Brilliant white wines from traditional red regions

From Rioja to the Rhône, many red wine regions also produce some wonderful whitesDo you ever buy white bordeaux, white rioja or whites from the Rhône? I ask because it’s easy to overlook some real gems by having it fixed in your head that a region is purely a red wine area. Dry white bordeaux is a particular favourite of mine – the blending of semillon with sauvignon transforms the sometimes aggressive edges of the latter into a much smoother, more sophisticated white. The aptly named Forgotten One Entre Deux Mers Sauvignon Blanc 2016 (12% abv) is a great deal at £6.99 from Aldi (and in fact features 45% semillon with a smattering of sauvignon gris and muscadelle), as is the more classically citrussy Château Perrail Sauvignon Blanc/Sauvignon Gris 2016 (£8.50 Booths; 12.5% abv). Continue...

Wine: if you wouldn’t happily drink it, don’t cook with it, either

When choosing a bottle to use in your cooking pot, you need to follow a few simple rulesOne of the questions I’m regularly asked is: what’s the best wine to cook with? As it happens, I’ve been thinking about this a fair bit recently, while researching my, ahem, new book Wine Lover’s Kitchen, which, as the title suggests, is all about cooking with wine. Continue...

Drink: wake up and smell the coffee

I thought I knew a bit about coffee. Then I went on a home barista course and saw the light…Until about a month ago, I thought I knew a fair bit about coffee. I patronised good coffee bars and knew my espresso from my macchiato; I drank decent coffee at home, too, albeit (I blush) from a Nespresso machine. But my appreciation of the stuff was all about the intensity and caffeine hit, and I now look back (with more blushes) at being offered filter coffee in a bar and thinking, “Why on Earth would I want to drink that?”That’s because I’ve seen the light, and it’s as if I’d spent my wine career drinking Napa cabernet sauvignon and never tried a good red burgundy. What I discovered on a fascinating home barista workshop at Extract Coffee in Bristol (£80, and a great Christmas present for coffee-lovers) is that power isn’t everything. To appreciate coffee from different origins, you need temporarily to abandon your espresso habit. The simple piece of kit you need is a V60 drip coffee maker (easier and less messy than a cafetière). Ideally, you also need a grinder, because ground coffee starts to deteriorate the moment you open the packet (within hours, let alone weeks), so it pays to grind your own (a hand grinder is better than a cheap electric one, too). Continue...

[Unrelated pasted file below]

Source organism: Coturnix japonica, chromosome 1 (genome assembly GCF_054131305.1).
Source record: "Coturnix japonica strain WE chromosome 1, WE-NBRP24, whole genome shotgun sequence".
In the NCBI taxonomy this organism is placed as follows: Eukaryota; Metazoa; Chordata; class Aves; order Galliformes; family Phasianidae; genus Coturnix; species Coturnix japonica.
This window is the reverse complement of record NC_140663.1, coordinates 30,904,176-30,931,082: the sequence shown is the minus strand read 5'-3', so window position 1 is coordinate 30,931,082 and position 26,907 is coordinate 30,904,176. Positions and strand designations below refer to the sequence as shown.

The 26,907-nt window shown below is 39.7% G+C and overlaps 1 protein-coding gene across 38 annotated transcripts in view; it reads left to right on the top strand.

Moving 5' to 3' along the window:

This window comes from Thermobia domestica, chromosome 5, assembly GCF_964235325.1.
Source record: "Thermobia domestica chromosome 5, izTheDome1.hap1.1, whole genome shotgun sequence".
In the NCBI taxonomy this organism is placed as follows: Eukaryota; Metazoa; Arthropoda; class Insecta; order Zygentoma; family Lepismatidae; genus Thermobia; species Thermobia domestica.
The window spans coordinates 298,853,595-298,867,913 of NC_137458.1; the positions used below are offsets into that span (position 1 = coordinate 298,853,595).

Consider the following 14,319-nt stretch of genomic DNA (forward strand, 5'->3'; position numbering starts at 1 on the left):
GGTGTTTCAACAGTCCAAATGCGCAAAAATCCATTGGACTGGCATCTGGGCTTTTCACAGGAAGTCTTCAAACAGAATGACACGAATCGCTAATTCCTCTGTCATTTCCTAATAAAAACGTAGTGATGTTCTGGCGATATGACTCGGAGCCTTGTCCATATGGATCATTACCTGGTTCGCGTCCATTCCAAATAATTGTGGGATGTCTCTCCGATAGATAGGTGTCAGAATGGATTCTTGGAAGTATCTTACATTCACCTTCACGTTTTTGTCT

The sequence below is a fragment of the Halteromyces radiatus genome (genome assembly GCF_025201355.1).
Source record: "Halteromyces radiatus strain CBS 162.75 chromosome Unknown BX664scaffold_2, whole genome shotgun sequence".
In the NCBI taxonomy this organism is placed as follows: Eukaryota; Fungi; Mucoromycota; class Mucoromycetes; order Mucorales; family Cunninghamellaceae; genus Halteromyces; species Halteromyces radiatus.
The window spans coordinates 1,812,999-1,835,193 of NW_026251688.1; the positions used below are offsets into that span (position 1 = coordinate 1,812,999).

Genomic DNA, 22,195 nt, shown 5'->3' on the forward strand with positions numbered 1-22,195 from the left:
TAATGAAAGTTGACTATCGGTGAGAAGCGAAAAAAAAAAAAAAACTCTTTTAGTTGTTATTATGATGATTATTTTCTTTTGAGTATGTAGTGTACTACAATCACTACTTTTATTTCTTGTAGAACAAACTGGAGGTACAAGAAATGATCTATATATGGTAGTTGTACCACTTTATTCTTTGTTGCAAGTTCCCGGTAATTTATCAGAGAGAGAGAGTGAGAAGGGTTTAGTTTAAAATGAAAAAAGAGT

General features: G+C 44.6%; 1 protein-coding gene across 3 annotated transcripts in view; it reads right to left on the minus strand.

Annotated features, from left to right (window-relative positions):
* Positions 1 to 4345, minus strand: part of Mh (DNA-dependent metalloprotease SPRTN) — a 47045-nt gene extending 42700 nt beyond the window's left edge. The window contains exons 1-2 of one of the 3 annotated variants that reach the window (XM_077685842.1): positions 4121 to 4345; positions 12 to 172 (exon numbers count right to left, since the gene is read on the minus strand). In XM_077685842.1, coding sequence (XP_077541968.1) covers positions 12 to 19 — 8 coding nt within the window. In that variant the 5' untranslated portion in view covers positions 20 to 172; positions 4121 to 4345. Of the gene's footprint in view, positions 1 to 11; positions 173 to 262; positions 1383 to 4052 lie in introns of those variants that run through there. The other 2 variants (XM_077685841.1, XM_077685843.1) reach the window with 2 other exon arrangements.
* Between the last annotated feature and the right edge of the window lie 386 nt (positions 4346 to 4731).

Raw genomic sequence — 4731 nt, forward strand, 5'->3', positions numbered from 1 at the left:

Organic wines that won’t upset your wallet or your tastebuds

The problem with a lot of organic wines, especially at the cheaper end of the market, is that they’re so underwhelming it can be hard to find a decent oneI seem to have spent most of this month dithering over whether or not to devote another article to organic wines. It’s been dubbed Organic September, so I know I ought to, but the problem is, so many organic wines, particularly the cheaper ones, are underwhelming. Continue...

Wine: the oldest tricks in the book

Wine producers are employing ever more ingenious marketing tools to make us part with our hard-earned cashLast week, I wrote about wine labels as a source of information. This week, I’m looking at them as a marketing tool, by which I don’t mean a posh name or a gold-embossed script, but how a producer can give the impression that his wine is cooler or more upmarket than it actually is. Continue...